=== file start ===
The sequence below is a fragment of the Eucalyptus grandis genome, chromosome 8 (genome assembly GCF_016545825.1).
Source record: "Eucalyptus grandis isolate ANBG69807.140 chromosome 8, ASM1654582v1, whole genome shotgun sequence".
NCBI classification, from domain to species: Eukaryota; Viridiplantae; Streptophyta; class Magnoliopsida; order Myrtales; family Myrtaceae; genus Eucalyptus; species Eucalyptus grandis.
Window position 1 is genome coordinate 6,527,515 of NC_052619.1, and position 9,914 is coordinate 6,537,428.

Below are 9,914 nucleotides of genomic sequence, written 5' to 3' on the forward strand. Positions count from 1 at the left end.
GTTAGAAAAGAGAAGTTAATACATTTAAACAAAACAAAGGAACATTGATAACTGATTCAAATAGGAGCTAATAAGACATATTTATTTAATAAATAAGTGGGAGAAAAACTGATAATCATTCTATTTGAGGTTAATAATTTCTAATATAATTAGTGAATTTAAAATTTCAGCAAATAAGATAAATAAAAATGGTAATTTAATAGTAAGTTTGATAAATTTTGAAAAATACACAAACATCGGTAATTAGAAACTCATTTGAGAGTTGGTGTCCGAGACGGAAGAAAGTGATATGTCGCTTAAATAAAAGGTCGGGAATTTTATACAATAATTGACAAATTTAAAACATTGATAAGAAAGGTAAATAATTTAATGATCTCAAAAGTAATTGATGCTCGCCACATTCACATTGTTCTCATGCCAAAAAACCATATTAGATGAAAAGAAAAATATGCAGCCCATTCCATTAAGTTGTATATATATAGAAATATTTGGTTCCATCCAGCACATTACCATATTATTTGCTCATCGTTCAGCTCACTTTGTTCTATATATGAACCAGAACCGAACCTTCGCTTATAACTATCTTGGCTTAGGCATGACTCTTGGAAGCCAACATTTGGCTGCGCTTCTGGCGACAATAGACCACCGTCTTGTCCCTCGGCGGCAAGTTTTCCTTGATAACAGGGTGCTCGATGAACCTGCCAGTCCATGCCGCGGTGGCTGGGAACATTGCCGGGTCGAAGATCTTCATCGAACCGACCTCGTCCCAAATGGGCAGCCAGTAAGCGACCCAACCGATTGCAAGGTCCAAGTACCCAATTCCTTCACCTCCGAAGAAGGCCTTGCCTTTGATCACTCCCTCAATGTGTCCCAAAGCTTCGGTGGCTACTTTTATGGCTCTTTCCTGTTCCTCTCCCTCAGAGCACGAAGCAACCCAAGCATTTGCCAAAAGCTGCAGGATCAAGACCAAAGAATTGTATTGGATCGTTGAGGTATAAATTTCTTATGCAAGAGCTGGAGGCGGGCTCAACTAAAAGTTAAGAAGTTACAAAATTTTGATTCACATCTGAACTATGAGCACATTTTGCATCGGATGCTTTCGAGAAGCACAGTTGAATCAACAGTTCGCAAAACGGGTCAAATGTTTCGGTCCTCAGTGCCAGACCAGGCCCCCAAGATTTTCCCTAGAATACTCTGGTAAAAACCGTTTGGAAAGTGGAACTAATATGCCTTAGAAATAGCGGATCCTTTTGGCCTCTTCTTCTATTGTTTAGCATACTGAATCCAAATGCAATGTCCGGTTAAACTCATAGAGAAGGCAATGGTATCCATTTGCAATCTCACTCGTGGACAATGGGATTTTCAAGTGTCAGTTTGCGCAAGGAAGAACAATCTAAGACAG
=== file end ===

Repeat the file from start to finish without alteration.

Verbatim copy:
The sequence below is a fragment of the Eucalyptus grandis genome, chromosome 8 (genome assembly GCF_016545825.1).
Source record: "Eucalyptus grandis isolate ANBG69807.140 chromosome 8, ASM1654582v1, whole genome shotgun sequence".
NCBI classification, from domain to species: Eukaryota; Viridiplantae; Streptophyta; class Magnoliopsida; order Myrtales; family Myrtaceae; genus Eucalyptus; species Eucalyptus grandis.
Window position 1 is genome coordinate 6,527,515 of NC_052619.1, and position 9,914 is coordinate 6,537,428.

Below are 9,914 nucleotides of genomic sequence, written 5' to 3' on the forward strand. Positions count from 1 at the left end.
GTTAGAAAAGAGAAGTTAATACATTTAAACAAAACAAAGGAACATTGATAACTGATTCAAATAGGAGCTAATAAGACATATTTATTTAATAAATAAGTGGGAGAAAAACTGATAATCATTCTATTTGAGGTTAATAATTTCTAATATAATTAGTGAATTTAAAATTTCAGCAAATAAGATAAATAAAAATGGTAATTTAATAGTAAGTTTGATAAATTTTGAAAAATACACAAACATCGGTAATTAGAAACTCATTTGAGAGTTGGTGTCCGAGACGGAAGAAAGTGATATGTCGCTTAAATAAAAGGTCGGGAATTTTATACAATAATTGACAAATTTAAAACATTGATAAGAAAGGTAAATAATTTAATGATCTCAAAAGTAATTGATGCTCGCCACATTCACATTGTTCTCATGCCAAAAAACCATATTAGATGAAAAGAAAAATATGCAGCCCATTCCATTAAGTTGTATATATATAGAAATATTTGGTTCCATCCAGCACATTACCATATTATTTGCTCATCGTTCAGCTCACTTTGTTCTATATATGAACCAGAACCGAACCTTCGCTTATAACTATCTTGGCTTAGGCATGACTCTTGGAAGCCAACATTTGGCTGCGCTTCTGGCGACAATAGACCACCGTCTTGTCCCTCGGCGGCAAGTTTTCCTTGATAACAGGGTGCTCGATGAACCTGCCAGTCCATGCCGCGGTGGCTGGGAACATTGCCGGGTCGAAGATCTTCATCGAACCGACCTCGTCCCAAATGGGCAGCCAGTAAGCGACCCAACCGATTGCAAGGTCCAAGTACCCAATTCCTTCACCTCCGAAGAAGGCCTTGCCTTTGATCACTCCCTCAATGTGTCCCAAAGCTTCGGTGGCTACTTTTATGGCTCTTTCCTGTTCCTCTCCCTCAGAGCACGAAGCAACCCAAGCATTTGCCAAAAGCTGCAGGATCAAGACCAAAGAATTGTATTGGATCGTTGAGGTATAAATTTCTTATGCAAGAGCTGGAGGCGGGCTCAACTAAAAGTTAAGAAGTTACAAAATTTTGATTCACATCTGAACTATGAGCACATTTTGCATCGGATGCTTTCGAGAAGCACAGTTGAATCAACAGTTCGCAAAACGGGTCAAATGTTTCGGTCCTCAGTGCCAGACCAGGCCCCCAAGATTTTCCCTAGAATACTCTGGTAAAAACCGTTTGGAAAGTGGAACTAATATGCCTTAGAAATAGCGGATCCTTTTGGCCTCTTCTTCTATTGTTTAGCATACTGAATCCAAATGCAATGTCCGGTTAAACTCATAGAGAAGGCAATGGTATCCATTTGCAATCTCACTCGTGGACAATGGGATTTTCAAGTGTCAGTTTGCGCAAGGAAGAACAATCTAAGACAG